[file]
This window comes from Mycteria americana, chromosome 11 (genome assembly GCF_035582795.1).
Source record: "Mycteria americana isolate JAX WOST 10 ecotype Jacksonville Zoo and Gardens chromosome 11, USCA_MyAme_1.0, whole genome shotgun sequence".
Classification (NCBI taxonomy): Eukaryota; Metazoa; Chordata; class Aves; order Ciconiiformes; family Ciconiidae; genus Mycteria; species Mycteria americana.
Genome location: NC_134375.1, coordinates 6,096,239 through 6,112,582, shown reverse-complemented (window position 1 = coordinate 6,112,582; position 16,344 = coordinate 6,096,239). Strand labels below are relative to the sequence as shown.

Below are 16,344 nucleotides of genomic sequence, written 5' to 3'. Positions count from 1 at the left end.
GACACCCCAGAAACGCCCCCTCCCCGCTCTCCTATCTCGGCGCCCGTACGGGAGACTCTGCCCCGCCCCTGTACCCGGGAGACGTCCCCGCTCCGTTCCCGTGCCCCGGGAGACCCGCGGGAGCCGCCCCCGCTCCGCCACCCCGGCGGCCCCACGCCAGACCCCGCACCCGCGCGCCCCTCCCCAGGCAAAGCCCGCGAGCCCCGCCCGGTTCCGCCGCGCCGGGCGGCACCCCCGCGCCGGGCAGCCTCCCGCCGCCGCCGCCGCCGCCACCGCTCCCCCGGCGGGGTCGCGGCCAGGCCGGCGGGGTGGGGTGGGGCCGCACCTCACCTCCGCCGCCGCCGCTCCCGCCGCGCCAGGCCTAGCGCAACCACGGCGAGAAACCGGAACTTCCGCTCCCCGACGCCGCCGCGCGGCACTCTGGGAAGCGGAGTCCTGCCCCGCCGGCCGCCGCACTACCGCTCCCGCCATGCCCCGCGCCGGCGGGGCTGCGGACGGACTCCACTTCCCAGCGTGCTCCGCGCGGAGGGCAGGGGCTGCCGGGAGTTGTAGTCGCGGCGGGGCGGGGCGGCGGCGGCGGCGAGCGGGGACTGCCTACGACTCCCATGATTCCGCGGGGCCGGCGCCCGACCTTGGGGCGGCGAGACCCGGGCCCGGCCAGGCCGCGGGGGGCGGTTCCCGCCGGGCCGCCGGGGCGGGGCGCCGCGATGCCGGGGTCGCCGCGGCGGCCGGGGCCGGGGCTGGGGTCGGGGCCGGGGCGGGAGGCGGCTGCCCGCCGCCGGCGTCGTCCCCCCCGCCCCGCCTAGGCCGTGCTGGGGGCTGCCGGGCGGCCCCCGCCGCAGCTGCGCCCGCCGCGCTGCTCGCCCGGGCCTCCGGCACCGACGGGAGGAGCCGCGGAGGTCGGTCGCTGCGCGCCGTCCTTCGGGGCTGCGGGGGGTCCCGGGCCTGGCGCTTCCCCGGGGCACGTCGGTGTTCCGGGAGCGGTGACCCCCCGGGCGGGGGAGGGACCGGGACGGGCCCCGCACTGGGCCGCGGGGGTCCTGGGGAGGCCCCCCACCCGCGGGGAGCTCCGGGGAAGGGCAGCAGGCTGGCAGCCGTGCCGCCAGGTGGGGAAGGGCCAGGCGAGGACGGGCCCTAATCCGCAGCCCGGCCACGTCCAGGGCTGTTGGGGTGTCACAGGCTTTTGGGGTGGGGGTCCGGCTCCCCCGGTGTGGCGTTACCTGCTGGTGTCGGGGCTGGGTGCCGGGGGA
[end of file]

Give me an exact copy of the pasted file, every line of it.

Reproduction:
This window comes from Mycteria americana, chromosome 11 (genome assembly GCF_035582795.1).
Source record: "Mycteria americana isolate JAX WOST 10 ecotype Jacksonville Zoo and Gardens chromosome 11, USCA_MyAme_1.0, whole genome shotgun sequence".
Classification (NCBI taxonomy): Eukaryota; Metazoa; Chordata; class Aves; order Ciconiiformes; family Ciconiidae; genus Mycteria; species Mycteria americana.
Genome location: NC_134375.1, coordinates 6,096,239 through 6,112,582, shown reverse-complemented (window position 1 = coordinate 6,112,582; position 16,344 = coordinate 6,096,239). Strand labels below are relative to the sequence as shown.

Below are 16,344 nucleotides of genomic sequence, written 5' to 3'. Positions count from 1 at the left end.
GACACCCCAGAAACGCCCCCTCCCCGCTCTCCTATCTCGGCGCCCGTACGGGAGACTCTGCCCCGCCCCTGTACCCGGGAGACGTCCCCGCTCCGTTCCCGTGCCCCGGGAGACCCGCGGGAGCCGCCCCCGCTCCGCCACCCCGGCGGCCCCACGCCAGACCCCGCACCCGCGCGCCCCTCCCCAGGCAAAGCCCGCGAGCCCCGCCCGGTTCCGCCGCGCCGGGCGGCACCCCCGCGCCGGGCAGCCTCCCGCCGCCGCCGCCGCCGCCACCGCTCCCCCGGCGGGGTCGCGGCCAGGCCGGCGGGGTGGGGTGGGGCCGCACCTCACCTCCGCCGCCGCCGCTCCCGCCGCGCCAGGCCTAGCGCAACCACGGCGAGAAACCGGAACTTCCGCTCCCCGACGCCGCCGCGCGGCACTCTGGGAAGCGGAGTCCTGCCCCGCCGGCCGCCGCACTACCGCTCCCGCCATGCCCCGCGCCGGCGGGGCTGCGGACGGACTCCACTTCCCAGCGTGCTCCGCGCGGAGGGCAGGGGCTGCCGGGAGTTGTAGTCGCGGCGGGGCGGGGCGGCGGCGGCGGCGAGCGGGGACTGCCTACGACTCCCATGATTCCGCGGGGCCGGCGCCCGACCTTGGGGCGGCGAGACCCGGGCCCGGCCAGGCCGCGGGGGGCGGTTCCCGCCGGGCCGCCGGGGCGGGGCGCCGCGATGCCGGGGTCGCCGCGGCGGCCGGGGCCGGGGCTGGGGTCGGGGCCGGGGCGGGAGGCGGCTGCCCGCCGCCGGCGTCGTCCCCCCCGCCCCGCCTAGGCCGTGCTGGGGGCTGCCGGGCGGCCCCCGCCGCAGCTGCGCCCGCCGCGCTGCTCGCCCGGGCCTCCGGCACCGACGGGAGGAGCCGCGGAGGTCGGTCGCTGCGCGCCGTCCTTCGGGGCTGCGGGGGGTCCCGGGCCTGGCGCTTCCCCGGGGCACGTCGGTGTTCCGGGAGCGGTGACCCCCCGGGCGGGGGAGGGACCGGGACGGGCCCCGCACTGGGCCGCGGGGGTCCTGGGGAGGCCCCCCACCCGCGGGGAGCTCCGGGGAAGGGCAGCAGGCTGGCAGCCGTGCCGCCAGGTGGGGAAGGGCCAGGCGAGGACGGGCCCTAATCCGCAGCCCGGCCACGTCCAGGGCTGTTGGGGTGTCACAGGCTTTTGGGGTGGGGGTCCGGCTCCCCCGGTGTGGCGTTACCTGCTGGTGTCGGGGCTGGGTGCCGGGGGA